Article from Psychology Today
[This post was co-authored with Jerome L. Singer and Dorothy G. Singer]
Many people often think of play in the form of images of young children at recess engaging in games of tag, ball, using slides, swings, and physically exploring their environments. But physical play is not the only kind of play. We often use the terms pretend play or make-believe play (the acting out of stories which involve multiple perspectives and the playful manipulation of ideas and emotions), that reflect a critical feature of the child’s cognitive and social development. Over the last seventy-five years a number of theorists and researchers have identified the values of such imaginative play as a vital component to the normal development of a child.
Systematic research has increasingly demonstrated a series of clear benefits of children’s engagement in pretend games from the ages of about two and one half through ages six or seven. Actual studies have demonstrated cognitive benefits such as increases in language usage including subjunctives, future tenses, and adjectives. The important concept of “theory of mind,” an awareness that one’s thoughts may differ from those of other persons and that there are a variety of perspectives of which each of us is capable, is closely related to imaginative play (Jenkins & Astington, 2000; Leslie, 1987; Singer & Singer, 1990; Singer & Singer, 2005).
Psychologist Sandra Russ (2004) identified a number of different cognitive and affective processes that are associated with pretend play. Her research dealing with play involves fantasy, make-believe, symbolism, organization, cognitive integration of seemingly separate content, and divergent thinking (the ability to come up with many different ideas, story themes, and symbols). Pretend play allows the expression of both positive and negative feelings, and the modulation of affect, the ability to integrate emotion with cognition (Jent, Niec, & Baker, 2011; Seja, & Russ, 1999; Slade and Wolf, 1999).
The research reviewed by Berk, Mann & Ogan, (2006) and Hirsh-Pasek, Golinkoff, Berk, & Singer (2009) suggest that make-believe games are forerunners of the important capacity for forms of self-regulation including reduced aggression, delay of gratification, civility, and empathy. When children use toys to introduce possible scenarios or friends, the representation of multiple perspectives occurs naturally. Taking on different roles allows children the unique opportunity to learn social skills such as communication, problem solving, and empathy (Hughes, 1999).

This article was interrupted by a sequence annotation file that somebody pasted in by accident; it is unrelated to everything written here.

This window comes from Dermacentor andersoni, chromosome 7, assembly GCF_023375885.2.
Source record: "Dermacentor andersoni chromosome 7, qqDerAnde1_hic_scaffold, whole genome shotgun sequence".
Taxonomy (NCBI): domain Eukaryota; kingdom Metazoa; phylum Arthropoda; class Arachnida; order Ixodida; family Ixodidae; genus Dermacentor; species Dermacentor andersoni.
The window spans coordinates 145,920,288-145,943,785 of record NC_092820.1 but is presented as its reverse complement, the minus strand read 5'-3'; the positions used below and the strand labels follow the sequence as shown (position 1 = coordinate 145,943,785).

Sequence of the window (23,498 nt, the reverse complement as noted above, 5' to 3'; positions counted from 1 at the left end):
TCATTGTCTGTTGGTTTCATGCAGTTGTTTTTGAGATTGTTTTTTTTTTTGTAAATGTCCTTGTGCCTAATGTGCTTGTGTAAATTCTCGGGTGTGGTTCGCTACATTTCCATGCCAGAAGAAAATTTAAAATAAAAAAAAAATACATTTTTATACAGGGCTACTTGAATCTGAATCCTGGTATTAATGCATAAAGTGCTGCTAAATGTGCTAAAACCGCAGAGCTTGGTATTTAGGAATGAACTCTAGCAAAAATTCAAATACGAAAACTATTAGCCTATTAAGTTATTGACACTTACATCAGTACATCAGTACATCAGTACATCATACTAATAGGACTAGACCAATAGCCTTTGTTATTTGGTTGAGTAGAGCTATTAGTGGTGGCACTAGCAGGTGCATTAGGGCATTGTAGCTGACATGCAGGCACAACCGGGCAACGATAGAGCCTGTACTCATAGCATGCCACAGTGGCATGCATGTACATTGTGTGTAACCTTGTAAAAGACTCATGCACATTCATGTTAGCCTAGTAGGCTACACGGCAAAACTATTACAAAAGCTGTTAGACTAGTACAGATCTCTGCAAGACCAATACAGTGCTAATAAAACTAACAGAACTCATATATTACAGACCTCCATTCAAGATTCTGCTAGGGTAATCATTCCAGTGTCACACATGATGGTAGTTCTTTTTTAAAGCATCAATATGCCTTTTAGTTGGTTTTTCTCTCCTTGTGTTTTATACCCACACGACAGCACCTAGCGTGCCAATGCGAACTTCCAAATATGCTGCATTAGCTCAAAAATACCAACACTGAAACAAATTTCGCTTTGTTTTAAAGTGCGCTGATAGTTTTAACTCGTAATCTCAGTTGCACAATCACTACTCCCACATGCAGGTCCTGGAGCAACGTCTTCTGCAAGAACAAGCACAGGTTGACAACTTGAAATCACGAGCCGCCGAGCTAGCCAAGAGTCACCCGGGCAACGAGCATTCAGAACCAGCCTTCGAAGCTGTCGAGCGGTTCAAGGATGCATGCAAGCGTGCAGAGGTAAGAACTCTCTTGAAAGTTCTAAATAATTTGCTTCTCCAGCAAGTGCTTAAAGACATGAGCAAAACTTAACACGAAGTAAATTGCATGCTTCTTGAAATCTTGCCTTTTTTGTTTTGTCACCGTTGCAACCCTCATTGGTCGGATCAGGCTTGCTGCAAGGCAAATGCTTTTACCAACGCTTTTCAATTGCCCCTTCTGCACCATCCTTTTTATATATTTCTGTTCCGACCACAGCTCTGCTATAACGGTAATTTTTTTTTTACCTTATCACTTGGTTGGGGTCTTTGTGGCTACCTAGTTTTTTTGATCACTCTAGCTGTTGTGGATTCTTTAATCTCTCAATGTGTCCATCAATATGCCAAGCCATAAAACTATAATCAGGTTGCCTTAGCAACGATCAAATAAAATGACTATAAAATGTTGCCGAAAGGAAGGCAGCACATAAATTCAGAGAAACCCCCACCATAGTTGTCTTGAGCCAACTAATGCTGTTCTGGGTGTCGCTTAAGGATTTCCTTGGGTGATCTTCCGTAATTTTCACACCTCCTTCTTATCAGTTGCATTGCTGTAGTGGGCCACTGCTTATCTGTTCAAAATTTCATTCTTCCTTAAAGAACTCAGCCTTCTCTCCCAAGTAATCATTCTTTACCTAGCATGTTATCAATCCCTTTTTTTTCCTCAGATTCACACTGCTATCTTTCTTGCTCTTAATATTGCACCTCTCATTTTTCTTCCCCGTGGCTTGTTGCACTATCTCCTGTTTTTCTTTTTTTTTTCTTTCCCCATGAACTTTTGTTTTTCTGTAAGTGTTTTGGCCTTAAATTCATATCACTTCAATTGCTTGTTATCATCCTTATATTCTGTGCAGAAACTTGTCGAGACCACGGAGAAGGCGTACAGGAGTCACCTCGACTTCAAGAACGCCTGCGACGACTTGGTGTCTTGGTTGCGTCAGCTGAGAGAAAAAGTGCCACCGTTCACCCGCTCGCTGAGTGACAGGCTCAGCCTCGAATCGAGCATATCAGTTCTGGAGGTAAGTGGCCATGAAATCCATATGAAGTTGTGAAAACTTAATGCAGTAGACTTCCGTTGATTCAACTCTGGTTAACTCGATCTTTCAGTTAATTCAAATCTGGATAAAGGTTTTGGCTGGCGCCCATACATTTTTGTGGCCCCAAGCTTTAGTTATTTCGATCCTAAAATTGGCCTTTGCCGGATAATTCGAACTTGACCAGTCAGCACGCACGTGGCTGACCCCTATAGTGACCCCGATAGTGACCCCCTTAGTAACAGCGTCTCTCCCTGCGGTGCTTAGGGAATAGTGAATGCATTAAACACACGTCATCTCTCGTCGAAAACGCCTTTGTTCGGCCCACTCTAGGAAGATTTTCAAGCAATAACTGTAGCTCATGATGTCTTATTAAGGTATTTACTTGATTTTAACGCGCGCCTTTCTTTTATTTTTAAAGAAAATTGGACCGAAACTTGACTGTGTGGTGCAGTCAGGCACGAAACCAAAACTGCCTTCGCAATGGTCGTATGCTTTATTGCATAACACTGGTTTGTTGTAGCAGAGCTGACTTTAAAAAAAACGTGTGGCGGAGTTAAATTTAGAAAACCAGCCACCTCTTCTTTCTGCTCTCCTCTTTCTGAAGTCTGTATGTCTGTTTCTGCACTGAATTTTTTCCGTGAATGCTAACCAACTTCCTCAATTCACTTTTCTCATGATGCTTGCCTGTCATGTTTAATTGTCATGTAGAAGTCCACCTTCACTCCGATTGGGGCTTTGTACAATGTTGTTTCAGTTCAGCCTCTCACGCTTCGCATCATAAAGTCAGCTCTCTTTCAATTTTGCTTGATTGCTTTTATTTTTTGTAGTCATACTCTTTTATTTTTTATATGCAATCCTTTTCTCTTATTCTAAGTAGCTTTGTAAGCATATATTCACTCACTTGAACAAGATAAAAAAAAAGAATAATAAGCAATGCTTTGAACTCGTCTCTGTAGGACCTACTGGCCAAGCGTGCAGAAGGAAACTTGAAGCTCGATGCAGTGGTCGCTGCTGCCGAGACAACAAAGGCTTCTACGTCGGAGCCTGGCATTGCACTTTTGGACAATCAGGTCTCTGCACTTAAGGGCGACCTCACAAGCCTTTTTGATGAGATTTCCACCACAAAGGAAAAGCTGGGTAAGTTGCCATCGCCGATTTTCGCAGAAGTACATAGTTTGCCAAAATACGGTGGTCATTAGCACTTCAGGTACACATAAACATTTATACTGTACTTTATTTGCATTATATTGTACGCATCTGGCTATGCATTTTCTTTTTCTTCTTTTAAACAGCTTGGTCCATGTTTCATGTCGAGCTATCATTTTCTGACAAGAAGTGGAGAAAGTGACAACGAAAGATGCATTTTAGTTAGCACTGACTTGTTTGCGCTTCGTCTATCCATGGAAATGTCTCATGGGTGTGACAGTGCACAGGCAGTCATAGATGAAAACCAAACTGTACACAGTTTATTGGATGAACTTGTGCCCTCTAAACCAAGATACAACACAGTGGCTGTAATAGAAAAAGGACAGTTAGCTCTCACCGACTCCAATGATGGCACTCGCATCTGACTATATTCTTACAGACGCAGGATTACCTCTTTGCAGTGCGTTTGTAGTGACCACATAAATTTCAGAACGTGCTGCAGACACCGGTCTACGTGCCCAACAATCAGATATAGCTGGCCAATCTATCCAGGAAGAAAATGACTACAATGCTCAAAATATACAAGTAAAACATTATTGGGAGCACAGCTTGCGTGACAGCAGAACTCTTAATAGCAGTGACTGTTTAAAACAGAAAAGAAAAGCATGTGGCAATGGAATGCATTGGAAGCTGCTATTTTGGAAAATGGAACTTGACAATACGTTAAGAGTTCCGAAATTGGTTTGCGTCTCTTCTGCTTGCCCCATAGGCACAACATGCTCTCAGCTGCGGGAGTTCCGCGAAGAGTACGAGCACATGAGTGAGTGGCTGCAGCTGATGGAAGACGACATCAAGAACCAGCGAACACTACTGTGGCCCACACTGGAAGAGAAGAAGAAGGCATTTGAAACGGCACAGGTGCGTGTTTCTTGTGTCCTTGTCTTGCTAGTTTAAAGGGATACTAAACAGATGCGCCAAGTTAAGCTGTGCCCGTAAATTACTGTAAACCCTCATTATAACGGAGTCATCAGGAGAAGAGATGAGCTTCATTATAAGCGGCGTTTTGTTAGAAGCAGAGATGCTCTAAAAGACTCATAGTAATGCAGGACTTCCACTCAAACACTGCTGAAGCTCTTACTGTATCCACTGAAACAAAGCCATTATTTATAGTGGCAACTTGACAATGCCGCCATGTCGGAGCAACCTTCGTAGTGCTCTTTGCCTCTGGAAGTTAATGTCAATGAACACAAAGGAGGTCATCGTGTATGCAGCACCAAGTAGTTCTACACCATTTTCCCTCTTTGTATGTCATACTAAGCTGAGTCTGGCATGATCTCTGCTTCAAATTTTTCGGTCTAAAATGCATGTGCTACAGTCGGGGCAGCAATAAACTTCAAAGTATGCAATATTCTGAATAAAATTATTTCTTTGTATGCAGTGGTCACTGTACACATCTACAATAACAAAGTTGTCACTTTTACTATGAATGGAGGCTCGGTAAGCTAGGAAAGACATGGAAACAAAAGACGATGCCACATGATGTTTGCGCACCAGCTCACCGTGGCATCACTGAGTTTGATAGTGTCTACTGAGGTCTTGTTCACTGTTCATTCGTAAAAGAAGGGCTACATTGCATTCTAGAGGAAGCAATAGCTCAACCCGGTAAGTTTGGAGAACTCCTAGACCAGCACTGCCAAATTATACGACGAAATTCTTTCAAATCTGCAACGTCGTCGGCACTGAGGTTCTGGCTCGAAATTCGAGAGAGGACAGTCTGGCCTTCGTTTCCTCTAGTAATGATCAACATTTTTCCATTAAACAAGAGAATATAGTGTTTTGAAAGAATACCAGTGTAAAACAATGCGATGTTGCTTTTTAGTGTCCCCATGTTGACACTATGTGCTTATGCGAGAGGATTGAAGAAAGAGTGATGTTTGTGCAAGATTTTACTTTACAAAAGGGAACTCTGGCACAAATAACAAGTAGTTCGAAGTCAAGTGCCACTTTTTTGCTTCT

An important benefit of early pretend play may be its enhancement of the child’s capacity for cognitive flexibility and, ultimately, creativity (Russ, 2004; Singer & Singer, 2005). Russ, for example, in longitudinal studies, found that early imaginative play was associated with increased creative performance years later (Russ, 2004; Russ, & Fiorelli, 2010). Root-Bernstein’s research with clearly creative individuals such as Nobel Prize winners and MacArthur Foundation “genius” grant awardees, indicated that early childhood games about make-believe worlds were more frequent in such individuals than in control participants in their fields (Root-Bernstein, 2012).
What are the sources in children’s environments that promote early and frequent imaginative play? Research has demonstrated that parents who talk to their children regularly explaining features about nature and social issues, or who read or tell stories at bedtime seem to be most likely to foster pretend play (Shmukler 1981; Singer & Singer 2005). A school atmosphere in which pretend games are encouraged, or even just tolerated in the curriculum or recess play of children has also been shown to lead to even greater amounts of imaginativeness and enhanced curiosity, and to learning skills in preschoolers or early school-agers (Ashiabi , 2007; Singer and Lythcott 2004) . Indeed, educators are using pretend games to teach math and reading (Clements, & Sarama, 2009; Ginsburg, 2006).
A key question that arises from the literature is how parent and teacher training in “guided play” may influence literacy. Singer and colleagues conducted a series of studies on the effectiveness of Learning through Play, an intervention program designed to teach parents and educators how to engage in learning-oriented, imaginative play games with children (Singer, Plaskon, & Schweder, 2003). In the initial evaluation of the program kindergarten children of low-SES parents who participated in the intervention showed significant gains on an academic readiness assessment than those whose parents did not participate. Modest improvements were found in subcomponents of the test, including vocabulary, knowledge about nature, general information knowledge, and knowledge about manners. In another curriculum, Tools of the Mind, inspired by Vygotsky’s theory, scaffolding of cognitive control is woven into virtually all classroom activities (Bodrova, 2008). For example, teachers encourage complex make-believe play, guiding children in jointly planning of play scenarios before enacting them. Teachers also lead rule-switching games in which regular movement patterns shift often, requiring flexibility of attention.
Perhaps the idea of a built-in ‘pretend play recess’ during the regular school day—where children can get together and explore an infinite amount of possible combinations of ideas, emotions, and perspectives—will one day be just as acceptable as traditional, but no less important, forms for recess and play.
This article is from Psychology Today